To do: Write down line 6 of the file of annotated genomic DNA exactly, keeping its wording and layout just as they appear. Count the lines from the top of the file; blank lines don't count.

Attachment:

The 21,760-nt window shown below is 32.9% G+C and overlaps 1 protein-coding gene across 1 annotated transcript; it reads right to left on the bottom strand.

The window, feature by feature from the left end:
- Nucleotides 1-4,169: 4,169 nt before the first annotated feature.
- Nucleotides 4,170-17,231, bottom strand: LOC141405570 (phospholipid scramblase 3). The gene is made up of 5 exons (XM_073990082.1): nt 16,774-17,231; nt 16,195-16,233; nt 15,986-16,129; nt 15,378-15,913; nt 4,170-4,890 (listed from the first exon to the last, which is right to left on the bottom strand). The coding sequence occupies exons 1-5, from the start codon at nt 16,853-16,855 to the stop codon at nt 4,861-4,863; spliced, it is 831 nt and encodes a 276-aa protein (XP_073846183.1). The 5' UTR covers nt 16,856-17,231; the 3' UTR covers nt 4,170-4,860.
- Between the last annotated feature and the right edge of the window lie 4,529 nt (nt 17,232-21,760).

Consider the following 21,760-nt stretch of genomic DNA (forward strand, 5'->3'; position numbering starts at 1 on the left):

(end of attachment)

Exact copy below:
Consider the following 21,760-nt stretch of genomic DNA (forward strand, 5'->3'; position numbering starts at 1 on the left):